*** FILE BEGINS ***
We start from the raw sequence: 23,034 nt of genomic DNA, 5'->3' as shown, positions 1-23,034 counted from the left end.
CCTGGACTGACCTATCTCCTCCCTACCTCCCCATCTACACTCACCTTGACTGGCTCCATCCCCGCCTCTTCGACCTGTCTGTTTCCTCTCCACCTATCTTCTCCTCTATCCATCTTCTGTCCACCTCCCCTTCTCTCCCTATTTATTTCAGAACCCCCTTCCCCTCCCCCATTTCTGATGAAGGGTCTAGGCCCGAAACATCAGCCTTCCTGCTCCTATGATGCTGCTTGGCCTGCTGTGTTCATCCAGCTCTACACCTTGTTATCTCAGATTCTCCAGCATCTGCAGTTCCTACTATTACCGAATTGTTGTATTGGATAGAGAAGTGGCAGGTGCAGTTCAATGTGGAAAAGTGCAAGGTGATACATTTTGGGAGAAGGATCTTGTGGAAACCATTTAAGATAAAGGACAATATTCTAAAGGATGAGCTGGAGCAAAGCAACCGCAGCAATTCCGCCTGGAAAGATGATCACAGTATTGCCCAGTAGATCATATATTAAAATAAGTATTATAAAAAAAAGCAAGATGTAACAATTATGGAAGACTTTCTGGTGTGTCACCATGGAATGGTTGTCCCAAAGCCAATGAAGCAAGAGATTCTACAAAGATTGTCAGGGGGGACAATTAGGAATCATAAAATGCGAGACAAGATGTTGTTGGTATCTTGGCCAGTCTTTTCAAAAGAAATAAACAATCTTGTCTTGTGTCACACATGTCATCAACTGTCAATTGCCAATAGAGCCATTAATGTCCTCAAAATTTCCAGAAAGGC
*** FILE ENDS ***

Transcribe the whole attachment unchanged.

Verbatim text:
We start from the raw sequence: 23,034 nt of genomic DNA, 5'->3' as shown, positions 1-23,034 counted from the left end.
CCTGGACTGACCTATCTCCTCCCTACCTCCCCATCTACACTCACCTTGACTGGCTCCATCCCCGCCTCTTCGACCTGTCTGTTTCCTCTCCACCTATCTTCTCCTCTATCCATCTTCTGTCCACCTCCCCTTCTCTCCCTATTTATTTCAGAACCCCCTTCCCCTCCCCCATTTCTGATGAAGGGTCTAGGCCCGAAACATCAGCCTTCCTGCTCCTATGATGCTGCTTGGCCTGCTGTGTTCATCCAGCTCTACACCTTGTTATCTCAGATTCTCCAGCATCTGCAGTTCCTACTATTACCGAATTGTTGTATTGGATAGAGAAGTGGCAGGTGCAGTTCAATGTGGAAAAGTGCAAGGTGATACATTTTGGGAGAAGGATCTTGTGGAAACCATTTAAGATAAAGGACAATATTCTAAAGGATGAGCTGGAGCAAAGCAACCGCAGCAATTCCGCCTGGAAAGATGATCACAGTATTGCCCAGTAGATCATATATTAAAATAAGTATTATAAAAAAAAGCAAGATGTAACAATTATGGAAGACTTTCTGGTGTGTCACCATGGAATGGTTGTCCCAAAGCCAATGAAGCAAGAGATTCTACAAAGATTGTCAGGGGGGACAATTAGGAATCATAAAATGCGAGACAAGATGTTGTTGGTATCTTGGCCAGTCTTTTCAAAAGAAATAAACAATCTTGTCTTGTGTCACACATGTCATCAACTGTCAATTGCCAATAGAGCCATTAATGTCCTCAAAATTTCCAGAAAGGC